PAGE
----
Speakers

Over 25 internationally renowned experts will speak at the conference - giving delegates the chance to deepen their knowledge of current thinking and new research on street-connected children.

Meet international experts in: ending family violence, recovery from trauma and sexual abuse, missing children, reintegrating street-connected children, child development, clinical psychology, family therapy, arts therapy, and child protection.

Joanna Wedge (M.S.W.) is a specialist on international child protection, focusing on reintegration and emergency settings. Her research interest is reintegration of separated children; in 2012, she authored the inter-agency report Reaching for Home. She acted as lead drafter of the guidelines on children’s reintegration - the new global, inter-agency tool. Trained as a social worker with migrant and refugee communities in Canada, her career has taken her to over two dozen countries preparing for or struggling with the effect of a crisis. In addition to country-level work, she is part of the global implementation team for the Minimum Standards for Child Protection in Humanitarian Action. She has just left Greece, where she was co-leading the inter-agency coordination of humanitarian efforts to protect refugee and migrant children.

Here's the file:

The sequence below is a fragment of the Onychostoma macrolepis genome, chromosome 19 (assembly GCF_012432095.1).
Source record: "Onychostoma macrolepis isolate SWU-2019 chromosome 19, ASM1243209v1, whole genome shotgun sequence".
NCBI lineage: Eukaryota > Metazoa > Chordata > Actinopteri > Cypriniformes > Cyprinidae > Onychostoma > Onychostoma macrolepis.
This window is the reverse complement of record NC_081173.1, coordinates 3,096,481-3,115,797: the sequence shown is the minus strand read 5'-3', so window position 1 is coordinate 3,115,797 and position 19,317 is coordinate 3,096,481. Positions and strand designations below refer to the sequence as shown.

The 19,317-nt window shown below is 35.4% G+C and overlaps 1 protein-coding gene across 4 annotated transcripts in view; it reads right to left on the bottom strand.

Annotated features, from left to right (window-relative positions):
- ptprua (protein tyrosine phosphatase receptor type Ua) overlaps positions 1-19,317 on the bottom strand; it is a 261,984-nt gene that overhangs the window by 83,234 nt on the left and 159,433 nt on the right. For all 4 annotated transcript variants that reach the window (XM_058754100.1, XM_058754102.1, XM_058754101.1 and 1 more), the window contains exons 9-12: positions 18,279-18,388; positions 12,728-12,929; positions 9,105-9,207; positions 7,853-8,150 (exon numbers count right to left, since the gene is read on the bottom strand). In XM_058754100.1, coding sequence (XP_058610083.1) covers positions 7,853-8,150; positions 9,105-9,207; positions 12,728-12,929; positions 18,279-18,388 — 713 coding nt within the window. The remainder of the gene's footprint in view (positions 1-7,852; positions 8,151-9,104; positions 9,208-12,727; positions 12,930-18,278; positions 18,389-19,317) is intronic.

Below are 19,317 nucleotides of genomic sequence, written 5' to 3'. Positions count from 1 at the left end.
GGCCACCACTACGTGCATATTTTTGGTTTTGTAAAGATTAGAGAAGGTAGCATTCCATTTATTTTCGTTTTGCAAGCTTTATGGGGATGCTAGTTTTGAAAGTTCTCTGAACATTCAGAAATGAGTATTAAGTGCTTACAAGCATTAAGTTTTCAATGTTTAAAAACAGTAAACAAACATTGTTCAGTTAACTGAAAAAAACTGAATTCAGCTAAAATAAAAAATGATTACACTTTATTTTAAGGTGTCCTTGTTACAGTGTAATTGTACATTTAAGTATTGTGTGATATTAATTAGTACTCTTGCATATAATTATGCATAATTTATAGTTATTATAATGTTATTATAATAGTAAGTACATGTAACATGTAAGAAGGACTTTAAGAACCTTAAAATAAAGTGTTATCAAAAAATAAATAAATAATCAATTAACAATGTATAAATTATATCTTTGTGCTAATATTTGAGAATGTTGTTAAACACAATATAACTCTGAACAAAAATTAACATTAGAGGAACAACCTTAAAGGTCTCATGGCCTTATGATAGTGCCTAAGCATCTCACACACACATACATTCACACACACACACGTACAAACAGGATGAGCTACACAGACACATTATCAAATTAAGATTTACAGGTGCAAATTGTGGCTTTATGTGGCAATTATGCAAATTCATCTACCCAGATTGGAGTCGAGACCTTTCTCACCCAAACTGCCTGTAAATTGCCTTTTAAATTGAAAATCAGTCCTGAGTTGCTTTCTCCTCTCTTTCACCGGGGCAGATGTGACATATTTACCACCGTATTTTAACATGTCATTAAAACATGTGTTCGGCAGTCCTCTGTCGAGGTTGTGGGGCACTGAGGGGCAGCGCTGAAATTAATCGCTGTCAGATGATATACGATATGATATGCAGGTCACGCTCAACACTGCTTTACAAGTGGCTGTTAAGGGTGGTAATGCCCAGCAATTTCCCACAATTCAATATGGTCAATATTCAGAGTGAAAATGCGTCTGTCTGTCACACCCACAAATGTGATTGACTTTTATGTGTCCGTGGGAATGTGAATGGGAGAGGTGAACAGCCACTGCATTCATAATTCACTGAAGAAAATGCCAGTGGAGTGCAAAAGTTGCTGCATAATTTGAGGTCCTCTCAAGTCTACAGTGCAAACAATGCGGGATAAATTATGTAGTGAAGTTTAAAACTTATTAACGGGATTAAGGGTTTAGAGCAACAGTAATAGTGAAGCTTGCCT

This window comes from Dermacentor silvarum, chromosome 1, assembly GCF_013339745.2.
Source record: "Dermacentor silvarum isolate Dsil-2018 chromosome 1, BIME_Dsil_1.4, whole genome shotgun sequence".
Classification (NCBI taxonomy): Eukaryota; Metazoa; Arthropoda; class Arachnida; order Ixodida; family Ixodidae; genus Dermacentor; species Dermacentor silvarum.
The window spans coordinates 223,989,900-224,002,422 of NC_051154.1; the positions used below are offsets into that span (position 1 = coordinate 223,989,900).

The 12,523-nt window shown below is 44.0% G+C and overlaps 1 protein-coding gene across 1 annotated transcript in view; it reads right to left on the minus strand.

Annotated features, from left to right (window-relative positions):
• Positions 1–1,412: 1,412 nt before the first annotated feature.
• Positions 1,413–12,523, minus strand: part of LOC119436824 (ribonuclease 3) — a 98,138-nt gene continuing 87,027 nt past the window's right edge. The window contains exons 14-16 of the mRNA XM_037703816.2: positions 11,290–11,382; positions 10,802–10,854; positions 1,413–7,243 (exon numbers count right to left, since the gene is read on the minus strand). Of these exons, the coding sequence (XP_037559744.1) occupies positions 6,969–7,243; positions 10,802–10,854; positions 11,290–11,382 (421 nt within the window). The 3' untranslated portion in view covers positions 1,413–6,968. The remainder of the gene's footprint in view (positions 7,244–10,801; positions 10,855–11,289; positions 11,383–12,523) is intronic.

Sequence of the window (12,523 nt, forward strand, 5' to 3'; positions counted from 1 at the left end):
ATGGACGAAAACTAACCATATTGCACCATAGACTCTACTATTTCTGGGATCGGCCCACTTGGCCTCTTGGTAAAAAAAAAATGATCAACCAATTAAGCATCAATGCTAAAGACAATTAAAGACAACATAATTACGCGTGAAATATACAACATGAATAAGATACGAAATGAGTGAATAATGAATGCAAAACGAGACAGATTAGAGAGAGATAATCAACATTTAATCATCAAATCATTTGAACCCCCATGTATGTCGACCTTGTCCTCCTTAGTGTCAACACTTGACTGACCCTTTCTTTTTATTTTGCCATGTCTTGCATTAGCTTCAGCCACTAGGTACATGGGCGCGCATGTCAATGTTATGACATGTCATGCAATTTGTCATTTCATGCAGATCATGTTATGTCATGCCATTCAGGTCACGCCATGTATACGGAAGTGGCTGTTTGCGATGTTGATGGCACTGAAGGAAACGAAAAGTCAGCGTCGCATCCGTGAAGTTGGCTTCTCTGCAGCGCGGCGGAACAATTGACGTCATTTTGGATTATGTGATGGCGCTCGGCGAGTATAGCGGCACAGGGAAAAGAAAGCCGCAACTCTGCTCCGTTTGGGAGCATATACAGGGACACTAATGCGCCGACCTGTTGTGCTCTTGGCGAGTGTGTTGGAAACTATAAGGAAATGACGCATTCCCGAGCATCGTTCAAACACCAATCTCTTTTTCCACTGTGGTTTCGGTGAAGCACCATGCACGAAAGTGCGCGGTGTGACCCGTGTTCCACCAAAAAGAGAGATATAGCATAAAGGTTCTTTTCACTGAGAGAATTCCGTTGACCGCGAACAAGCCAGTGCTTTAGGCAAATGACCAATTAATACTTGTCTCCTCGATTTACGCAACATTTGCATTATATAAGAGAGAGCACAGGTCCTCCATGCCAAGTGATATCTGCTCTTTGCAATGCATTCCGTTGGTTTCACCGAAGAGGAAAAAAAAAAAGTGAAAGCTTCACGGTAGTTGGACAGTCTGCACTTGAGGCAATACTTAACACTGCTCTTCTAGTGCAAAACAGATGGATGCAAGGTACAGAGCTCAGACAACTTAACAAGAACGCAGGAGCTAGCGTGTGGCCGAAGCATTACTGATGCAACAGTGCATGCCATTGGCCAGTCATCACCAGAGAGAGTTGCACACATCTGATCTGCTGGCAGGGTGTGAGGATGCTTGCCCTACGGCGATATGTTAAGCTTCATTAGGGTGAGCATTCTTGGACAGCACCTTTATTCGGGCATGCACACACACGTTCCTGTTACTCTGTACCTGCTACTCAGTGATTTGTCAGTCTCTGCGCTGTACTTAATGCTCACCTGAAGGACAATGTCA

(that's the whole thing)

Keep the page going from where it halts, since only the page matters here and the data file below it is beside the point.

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PLENARY SESSION: Reintegration as a process: an introduction to the Guidelines on Children’s Reintegration

Leading aid and development agencies have united for the first time to create Guidelines on Children’s Reintegration. This session will explore these guidelines - their call for greater investment in reintegration, as well the need for it to be pursued as the primary response before other permanent care options are considered. Ms Wedge will look at the principles for quality reintegration and provide practical guidance and case studies. Through the lenses of children, families, communities and schools, the global Guidelines demonstrate how reintegration is a sustained and complex process that must be handled carefully in order to be effective. Instead of being a one-off event, it involves extensive preparation and follow-up. It requires investment in both the case management of individual children and in the broader child protection, education, justice and social protection systems that surround them. It requires a rights-based, child-centred approach. The session will show how Guidelines can help organisations to design high quality programmes; train practitioners to respond more effectively to the needs of reintegrating children; and pursue national level systemic change in support of reintegration. A panel of experts will provide comments on how the guidelines can be applied in the East African context.